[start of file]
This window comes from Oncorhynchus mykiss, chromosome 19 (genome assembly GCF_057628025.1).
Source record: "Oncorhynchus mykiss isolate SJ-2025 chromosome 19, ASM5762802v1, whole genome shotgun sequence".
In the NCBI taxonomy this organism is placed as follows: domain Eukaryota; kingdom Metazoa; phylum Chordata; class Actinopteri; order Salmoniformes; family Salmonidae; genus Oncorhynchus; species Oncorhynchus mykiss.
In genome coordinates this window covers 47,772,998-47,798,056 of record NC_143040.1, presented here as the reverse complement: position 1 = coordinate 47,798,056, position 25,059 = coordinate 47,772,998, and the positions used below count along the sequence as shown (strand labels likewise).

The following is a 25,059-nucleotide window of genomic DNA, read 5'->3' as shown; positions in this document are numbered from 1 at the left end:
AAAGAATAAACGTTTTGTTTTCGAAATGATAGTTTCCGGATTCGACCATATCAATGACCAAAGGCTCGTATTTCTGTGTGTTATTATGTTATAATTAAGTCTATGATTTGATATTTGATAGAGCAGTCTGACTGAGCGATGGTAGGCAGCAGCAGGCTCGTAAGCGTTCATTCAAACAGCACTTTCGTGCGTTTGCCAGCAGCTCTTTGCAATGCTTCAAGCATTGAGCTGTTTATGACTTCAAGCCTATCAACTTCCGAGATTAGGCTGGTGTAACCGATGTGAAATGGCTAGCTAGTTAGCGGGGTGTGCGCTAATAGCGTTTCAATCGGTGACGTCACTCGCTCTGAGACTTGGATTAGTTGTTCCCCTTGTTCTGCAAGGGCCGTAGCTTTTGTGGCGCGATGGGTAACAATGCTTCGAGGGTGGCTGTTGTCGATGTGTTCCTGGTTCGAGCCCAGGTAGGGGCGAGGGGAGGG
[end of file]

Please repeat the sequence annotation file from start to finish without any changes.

This window comes from Oncorhynchus mykiss, chromosome 19 (genome assembly GCF_057628025.1).
Source record: "Oncorhynchus mykiss isolate SJ-2025 chromosome 19, ASM5762802v1, whole genome shotgun sequence".
In the NCBI taxonomy this organism is placed as follows: domain Eukaryota; kingdom Metazoa; phylum Chordata; class Actinopteri; order Salmoniformes; family Salmonidae; genus Oncorhynchus; species Oncorhynchus mykiss.
In genome coordinates this window covers 47,772,998-47,798,056 of record NC_143040.1, presented here as the reverse complement: position 1 = coordinate 47,798,056, position 25,059 = coordinate 47,772,998, and the positions used below count along the sequence as shown (strand labels likewise).

The following is a 25,059-nucleotide window of genomic DNA, read 5'->3' as shown; positions in this document are numbered from 1 at the left end:
AAAGAATAAACGTTTTGTTTTCGAAATGATAGTTTCCGGATTCGACCATATCAATGACCAAAGGCTCGTATTTCTGTGTGTTATTATGTTATAATTAAGTCTATGATTTGATATTTGATAGAGCAGTCTGACTGAGCGATGGTAGGCAGCAGCAGGCTCGTAAGCGTTCATTCAAACAGCACTTTCGTGCGTTTGCCAGCAGCTCTTTGCAATGCTTCAAGCATTGAGCTGTTTATGACTTCAAGCCTATCAACTTCCGAGATTAGGCTGGTGTAACCGATGTGAAATGGCTAGCTAGTTAGCGGGGTGTGCGCTAATAGCGTTTCAATCGGTGACGTCACTCGCTCTGAGACTTGGATTAGTTGTTCCCCTTGTTCTGCAAGGGCCGTAGCTTTTGTGGCGCGATGGGTAACAATGCTTCGAGGGTGGCTGTTGTCGATGTGTTCCTGGTTCGAGCCCAGGTAGGGGCGAGGGGAGGG